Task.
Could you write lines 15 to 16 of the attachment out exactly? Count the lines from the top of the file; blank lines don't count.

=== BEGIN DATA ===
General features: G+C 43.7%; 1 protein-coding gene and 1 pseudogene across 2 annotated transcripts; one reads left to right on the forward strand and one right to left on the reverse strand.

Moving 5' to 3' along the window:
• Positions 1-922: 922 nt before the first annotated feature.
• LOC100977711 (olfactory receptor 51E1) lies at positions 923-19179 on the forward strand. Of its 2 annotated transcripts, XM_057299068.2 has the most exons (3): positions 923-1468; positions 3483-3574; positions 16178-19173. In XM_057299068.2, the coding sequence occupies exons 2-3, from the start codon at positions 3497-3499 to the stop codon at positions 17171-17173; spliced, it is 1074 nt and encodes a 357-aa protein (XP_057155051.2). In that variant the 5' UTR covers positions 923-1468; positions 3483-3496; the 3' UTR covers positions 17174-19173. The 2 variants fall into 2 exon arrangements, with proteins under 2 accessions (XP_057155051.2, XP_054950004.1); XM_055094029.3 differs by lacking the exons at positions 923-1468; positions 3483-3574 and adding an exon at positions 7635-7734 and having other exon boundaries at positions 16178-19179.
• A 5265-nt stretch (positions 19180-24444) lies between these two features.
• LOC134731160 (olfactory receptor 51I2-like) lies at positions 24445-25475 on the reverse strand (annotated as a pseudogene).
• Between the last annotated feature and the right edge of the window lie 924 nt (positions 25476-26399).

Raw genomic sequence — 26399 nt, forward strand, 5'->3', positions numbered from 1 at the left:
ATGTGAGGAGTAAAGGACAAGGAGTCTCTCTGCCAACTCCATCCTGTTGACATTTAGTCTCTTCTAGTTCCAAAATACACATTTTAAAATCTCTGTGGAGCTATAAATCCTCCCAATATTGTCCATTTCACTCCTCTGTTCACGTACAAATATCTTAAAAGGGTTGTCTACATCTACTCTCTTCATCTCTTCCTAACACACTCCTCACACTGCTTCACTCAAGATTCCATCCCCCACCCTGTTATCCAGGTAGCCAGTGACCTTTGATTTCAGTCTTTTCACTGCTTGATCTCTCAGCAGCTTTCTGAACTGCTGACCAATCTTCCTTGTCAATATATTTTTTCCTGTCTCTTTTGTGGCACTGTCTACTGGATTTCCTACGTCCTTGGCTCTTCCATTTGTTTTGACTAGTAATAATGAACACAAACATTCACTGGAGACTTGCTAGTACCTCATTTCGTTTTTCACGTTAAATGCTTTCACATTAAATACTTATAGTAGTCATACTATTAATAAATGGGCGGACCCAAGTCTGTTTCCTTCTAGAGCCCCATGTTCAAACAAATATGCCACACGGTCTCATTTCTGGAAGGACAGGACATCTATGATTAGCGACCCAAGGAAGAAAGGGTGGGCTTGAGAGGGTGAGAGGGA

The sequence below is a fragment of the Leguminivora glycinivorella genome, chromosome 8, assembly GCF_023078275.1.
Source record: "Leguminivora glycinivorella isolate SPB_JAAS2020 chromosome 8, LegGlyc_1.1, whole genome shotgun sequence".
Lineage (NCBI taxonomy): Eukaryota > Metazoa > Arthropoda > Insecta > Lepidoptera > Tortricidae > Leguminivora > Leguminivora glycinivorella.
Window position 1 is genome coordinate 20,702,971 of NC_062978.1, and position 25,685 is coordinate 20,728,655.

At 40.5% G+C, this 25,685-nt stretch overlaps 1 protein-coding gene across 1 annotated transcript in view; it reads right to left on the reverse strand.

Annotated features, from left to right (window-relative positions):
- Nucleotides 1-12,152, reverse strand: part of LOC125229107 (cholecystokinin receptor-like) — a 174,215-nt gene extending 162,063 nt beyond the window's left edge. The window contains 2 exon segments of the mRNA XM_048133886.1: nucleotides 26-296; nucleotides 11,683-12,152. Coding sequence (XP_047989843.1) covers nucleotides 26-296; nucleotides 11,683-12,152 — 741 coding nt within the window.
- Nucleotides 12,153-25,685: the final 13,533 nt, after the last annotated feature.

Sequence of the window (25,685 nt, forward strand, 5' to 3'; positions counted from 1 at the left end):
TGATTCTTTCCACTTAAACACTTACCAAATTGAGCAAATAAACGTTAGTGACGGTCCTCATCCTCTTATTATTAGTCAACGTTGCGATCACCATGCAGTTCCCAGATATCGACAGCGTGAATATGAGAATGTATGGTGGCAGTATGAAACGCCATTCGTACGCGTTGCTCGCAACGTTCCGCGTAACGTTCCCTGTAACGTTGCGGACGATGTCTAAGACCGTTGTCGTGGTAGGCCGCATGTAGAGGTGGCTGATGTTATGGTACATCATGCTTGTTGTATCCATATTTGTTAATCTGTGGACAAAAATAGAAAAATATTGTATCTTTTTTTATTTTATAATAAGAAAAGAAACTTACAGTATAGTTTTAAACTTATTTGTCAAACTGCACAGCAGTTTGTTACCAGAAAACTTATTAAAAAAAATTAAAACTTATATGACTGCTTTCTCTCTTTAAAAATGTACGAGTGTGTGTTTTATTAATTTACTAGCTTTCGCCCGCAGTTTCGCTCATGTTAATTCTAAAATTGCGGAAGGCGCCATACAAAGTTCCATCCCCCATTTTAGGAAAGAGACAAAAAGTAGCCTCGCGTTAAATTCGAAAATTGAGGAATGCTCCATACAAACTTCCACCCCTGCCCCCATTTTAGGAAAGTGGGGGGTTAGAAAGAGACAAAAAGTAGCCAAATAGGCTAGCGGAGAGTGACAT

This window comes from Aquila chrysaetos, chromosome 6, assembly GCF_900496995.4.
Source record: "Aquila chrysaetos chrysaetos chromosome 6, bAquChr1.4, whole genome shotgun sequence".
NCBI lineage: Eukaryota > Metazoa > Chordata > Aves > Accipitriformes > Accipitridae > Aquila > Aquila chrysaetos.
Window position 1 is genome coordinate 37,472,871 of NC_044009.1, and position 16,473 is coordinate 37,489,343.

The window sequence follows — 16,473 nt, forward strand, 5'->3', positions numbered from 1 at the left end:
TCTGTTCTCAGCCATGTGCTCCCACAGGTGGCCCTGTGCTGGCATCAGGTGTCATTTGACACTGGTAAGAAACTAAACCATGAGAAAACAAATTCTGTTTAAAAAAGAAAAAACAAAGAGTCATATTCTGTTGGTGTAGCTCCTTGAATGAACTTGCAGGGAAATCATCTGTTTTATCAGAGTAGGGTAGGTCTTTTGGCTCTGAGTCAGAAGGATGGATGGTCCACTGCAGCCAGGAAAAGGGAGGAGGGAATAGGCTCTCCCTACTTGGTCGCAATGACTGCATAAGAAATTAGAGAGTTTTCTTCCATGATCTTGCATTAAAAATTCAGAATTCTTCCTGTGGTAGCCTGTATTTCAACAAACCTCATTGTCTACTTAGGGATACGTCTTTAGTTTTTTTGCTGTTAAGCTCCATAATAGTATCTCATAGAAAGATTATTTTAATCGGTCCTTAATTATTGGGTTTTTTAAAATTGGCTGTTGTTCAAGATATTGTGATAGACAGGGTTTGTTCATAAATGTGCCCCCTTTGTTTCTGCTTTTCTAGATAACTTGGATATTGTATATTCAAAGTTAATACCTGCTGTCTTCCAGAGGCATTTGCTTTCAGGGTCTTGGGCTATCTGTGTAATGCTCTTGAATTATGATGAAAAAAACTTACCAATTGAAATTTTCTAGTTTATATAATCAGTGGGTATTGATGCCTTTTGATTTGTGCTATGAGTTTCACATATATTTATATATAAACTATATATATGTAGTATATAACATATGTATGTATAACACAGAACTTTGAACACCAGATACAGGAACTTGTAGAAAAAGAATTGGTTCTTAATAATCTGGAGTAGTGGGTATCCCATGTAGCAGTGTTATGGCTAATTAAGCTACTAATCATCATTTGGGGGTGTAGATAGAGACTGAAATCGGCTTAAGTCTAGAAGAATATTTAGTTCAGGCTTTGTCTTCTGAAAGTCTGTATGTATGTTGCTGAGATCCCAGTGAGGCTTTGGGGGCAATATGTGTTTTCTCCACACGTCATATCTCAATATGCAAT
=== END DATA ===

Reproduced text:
Annotated features, from left to right (window-relative positions):
- Nucleotides 1-12,152, reverse strand: part of LOC125229107 (cholecystokinin receptor-like) — a 174,215-nt gene extending 162,063 nt beyond the window's left edge. The window contains 2 exon segments of the mRNA XM_048133886.1: nucleotides 26-296; nucleotides 11,683-12,152. Coding sequence (XP_047989843.1) covers nucleotides 26-296; nucleotides 11,683-12,152 — 741 coding nt within the window.